Other things I picked up this month included Lean Ground Beef on sale at No Frills for $2.77/lb.  I bought two large packages.  One package was used to make a meatloaf and 10 frozen hamburger patties - currently thawing for tonight's dinner.  Another package is in the freezer.

When I did my massive produce run to a local farm I picked up a dozen corn on the cob (which is actually cheaper at most grocery stores).  I made Southern Style Creamy Corn, which I love and I find this stretches the corn more than just eating on the cob (which is also amazing).  Creamy Corn is served as a side with fish, poultry, beef, pork - pretty much any protein including baked beans.  I also serve it with Baked Beans and cornbread.  My favourite is setting aside 3 cups of the Creamy Corn to make Corn Chowder which is very economical, delicious, and provides yet more meals derived from a dozen cobs of corn.

I was also (finally) able to pick up a 10kg bag of flour at Costco.  They had been out of stock for quite some time as a result of the E coli recall that stretched across Canada.  We tend not to think of flour as a raw agricultural product, but it is.  This story received widespread coverage across Canada, in particular because a toddler became extremely ill after consuming raw flour.  Now, all flour packages have a HUGE warning label on them warning you not to eat it raw.  This is a bummer because what fun is making cookies and cakes if you cannot eat the dough???  Alas, I finally have a good supply of flour.

How have we saved money this month?

1.  Vacation  - We have just been on a family holiday.   Virtually no spend holidays this year mean keeping it simple.  Nobody has complained about this.  We went to stay with family for 6 days and we just relaxed (as much as you can with kids), visited with a few friends, and did lots of swimming.  One day we picked up some treats for everyone at a grocery store (we got pizza, watermelon, raspberries, a cheese ball with crackers, some freshly baked goods, etc.) and we spent $40.00 on that.  I went out for breakfast with friends one day and spend $7.00 including tax and tip.  We allowed our son to pick out one book for himself to read (he can't read yet - but loves to look through books) on the way home, this cost $8.00.  So - all in our 6 day vacation (not including gas) cost us $56.00.  In case you are wondering - I did volunteer to bring groceries and cook - but our host - my mother-in-law did not want us to do that.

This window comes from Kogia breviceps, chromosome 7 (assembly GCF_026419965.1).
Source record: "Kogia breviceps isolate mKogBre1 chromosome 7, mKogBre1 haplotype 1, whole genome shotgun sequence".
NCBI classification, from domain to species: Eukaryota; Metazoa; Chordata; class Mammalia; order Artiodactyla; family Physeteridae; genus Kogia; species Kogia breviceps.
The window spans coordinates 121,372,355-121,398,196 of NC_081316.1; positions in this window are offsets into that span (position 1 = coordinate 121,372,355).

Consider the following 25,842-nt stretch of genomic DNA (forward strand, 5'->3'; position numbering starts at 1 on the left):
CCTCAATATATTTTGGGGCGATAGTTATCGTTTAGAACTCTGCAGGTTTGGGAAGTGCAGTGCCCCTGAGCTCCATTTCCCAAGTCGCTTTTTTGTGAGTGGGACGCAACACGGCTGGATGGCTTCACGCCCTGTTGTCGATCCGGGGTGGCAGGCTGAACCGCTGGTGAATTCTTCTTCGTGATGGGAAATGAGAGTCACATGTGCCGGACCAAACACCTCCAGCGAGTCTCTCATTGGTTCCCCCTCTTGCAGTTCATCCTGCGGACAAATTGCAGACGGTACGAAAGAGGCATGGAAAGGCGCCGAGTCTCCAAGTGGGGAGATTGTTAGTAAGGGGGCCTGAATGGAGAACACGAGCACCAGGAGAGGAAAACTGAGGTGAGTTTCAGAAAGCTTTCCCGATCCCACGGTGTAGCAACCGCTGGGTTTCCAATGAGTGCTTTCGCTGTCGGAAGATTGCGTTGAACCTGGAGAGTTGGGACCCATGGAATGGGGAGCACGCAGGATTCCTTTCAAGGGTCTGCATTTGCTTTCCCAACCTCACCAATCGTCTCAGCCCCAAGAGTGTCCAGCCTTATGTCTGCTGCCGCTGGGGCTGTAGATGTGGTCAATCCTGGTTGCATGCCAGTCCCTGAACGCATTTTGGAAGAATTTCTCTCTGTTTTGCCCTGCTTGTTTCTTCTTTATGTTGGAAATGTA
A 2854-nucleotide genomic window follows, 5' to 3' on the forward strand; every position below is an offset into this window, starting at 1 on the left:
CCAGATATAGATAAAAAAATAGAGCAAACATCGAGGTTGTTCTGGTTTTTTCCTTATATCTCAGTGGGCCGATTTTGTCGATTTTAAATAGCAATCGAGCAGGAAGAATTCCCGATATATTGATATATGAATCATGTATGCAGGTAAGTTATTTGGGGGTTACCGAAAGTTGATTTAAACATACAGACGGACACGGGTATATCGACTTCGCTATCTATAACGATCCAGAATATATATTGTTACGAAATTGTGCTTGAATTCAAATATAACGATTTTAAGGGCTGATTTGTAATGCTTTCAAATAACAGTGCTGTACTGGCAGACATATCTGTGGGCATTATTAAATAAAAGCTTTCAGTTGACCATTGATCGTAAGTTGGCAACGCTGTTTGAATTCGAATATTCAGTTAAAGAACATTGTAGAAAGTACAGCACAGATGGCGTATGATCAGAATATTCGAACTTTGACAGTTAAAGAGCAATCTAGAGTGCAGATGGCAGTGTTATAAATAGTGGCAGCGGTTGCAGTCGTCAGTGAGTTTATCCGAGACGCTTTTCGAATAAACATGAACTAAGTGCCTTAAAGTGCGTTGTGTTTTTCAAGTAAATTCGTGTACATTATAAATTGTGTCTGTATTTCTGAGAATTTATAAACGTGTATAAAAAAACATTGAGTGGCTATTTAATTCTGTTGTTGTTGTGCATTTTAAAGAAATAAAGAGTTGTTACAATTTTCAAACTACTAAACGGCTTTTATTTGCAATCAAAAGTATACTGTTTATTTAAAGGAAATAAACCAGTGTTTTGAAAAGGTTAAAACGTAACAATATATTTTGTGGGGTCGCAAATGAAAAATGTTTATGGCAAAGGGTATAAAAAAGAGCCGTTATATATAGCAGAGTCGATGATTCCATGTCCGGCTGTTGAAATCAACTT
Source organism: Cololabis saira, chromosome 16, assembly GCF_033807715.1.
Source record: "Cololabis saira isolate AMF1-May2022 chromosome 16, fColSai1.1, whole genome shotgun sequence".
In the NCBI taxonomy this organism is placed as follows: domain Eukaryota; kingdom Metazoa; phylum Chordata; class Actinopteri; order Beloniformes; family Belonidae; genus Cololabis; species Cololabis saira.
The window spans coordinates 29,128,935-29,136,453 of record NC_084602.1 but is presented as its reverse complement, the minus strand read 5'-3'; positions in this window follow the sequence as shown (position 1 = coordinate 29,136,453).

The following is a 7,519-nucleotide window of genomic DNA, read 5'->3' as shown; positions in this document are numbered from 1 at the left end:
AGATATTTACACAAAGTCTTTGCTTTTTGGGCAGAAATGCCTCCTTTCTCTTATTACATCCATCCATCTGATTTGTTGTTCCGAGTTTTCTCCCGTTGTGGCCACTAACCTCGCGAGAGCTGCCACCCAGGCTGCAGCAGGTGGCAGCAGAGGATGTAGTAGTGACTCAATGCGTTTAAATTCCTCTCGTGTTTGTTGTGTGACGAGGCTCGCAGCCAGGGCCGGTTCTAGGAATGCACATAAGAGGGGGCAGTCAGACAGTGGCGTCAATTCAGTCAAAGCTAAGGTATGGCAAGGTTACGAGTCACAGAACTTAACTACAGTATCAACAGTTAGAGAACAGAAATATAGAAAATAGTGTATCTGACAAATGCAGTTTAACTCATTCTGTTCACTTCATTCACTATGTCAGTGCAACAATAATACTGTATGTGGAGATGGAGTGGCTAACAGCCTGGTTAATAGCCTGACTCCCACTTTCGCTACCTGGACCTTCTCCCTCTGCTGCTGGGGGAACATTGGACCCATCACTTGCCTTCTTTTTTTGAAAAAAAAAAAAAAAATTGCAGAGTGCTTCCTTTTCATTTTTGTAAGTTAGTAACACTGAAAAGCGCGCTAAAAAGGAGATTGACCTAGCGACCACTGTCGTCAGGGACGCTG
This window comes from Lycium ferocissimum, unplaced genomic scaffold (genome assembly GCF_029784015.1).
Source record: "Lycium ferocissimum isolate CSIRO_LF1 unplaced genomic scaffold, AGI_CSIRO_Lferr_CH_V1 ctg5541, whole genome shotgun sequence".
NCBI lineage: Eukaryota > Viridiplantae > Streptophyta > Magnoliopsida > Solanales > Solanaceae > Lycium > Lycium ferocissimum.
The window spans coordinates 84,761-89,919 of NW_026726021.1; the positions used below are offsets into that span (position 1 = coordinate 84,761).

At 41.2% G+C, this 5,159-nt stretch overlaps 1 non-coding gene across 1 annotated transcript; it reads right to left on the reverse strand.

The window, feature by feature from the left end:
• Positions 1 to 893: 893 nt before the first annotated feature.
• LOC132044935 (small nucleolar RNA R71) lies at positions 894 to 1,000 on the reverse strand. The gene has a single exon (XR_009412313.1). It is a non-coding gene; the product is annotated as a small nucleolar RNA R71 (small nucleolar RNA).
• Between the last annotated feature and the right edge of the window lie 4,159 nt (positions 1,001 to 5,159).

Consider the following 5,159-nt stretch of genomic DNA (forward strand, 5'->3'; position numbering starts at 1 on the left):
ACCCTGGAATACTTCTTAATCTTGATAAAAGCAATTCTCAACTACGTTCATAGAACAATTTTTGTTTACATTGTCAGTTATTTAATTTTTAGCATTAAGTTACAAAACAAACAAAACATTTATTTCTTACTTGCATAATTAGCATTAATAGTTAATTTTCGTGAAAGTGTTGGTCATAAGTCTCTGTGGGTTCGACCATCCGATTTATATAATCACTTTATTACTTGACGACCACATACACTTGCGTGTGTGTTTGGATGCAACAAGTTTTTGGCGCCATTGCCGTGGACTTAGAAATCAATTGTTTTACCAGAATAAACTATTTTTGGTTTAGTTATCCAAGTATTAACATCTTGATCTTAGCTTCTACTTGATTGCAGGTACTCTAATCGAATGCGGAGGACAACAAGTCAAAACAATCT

2.  Free Fruit Tray  - I went to visit some friends from university for lunch, and there was a fruit tray leftover.  My friend and her husband were leaving that night to go on vacation, so she sent me home with the fruit tray.  Great snacks for everyone!

3.  Garden Harvest - It was looking doubtful, but I have finally been able to get a harvest from my garden.  We have been enjoying zucchini bread, chocolate zucchini bread, green beans, yellow beans, tomatoes, cherry tomatoes, and soon we will have beets as well.  Hurray!!!  I found a new recipe for chocolate zucchini bread in the current issue of Ricardo that uses much less sugar than my current recipe, so I am looking forward to trying it.

4.  Cereal Clearance - We (generally) do not eat cold cereal because it is not filling and very expensive.  I do keep a box of Cheerios on hand for snacks when we go to the park, but this tends to last a loooong time.  I was in Walmart one day and they had Maple Cheerios and Canada Day Fruit Loops (all special editions because of Canada's 150th birthday) on clearance for $1.00 a box.  This is very, very cheap.  Even on sale, these boxes would be typically $3.00 a box in Canada.  I bought 3 boxes and we have been enjoying them as special treats and snacks.  And this also reminded me how not filling cold cereal is.

5.  Ebates and Sephora - I ordered foundation from Sephora via Ebates in order to earn cashback.  I also ordered my 3 free samples - perfume samples and blush.  I love high end perfumes - I have never bought a bottle in my life - the free samples keep me going!!

6.  Parks, parks, parks!!  We continue to hit up parks all around us.  I have been trying to get my boys outside for 3-4 hours every day and it has been awesome.  And FREE!!!!!!  It is a bit of a hassle packing a picnic and loading/unloading the car most days, but it is so worth it.  Outdoor play is like therapy.  As long as it's not too hot!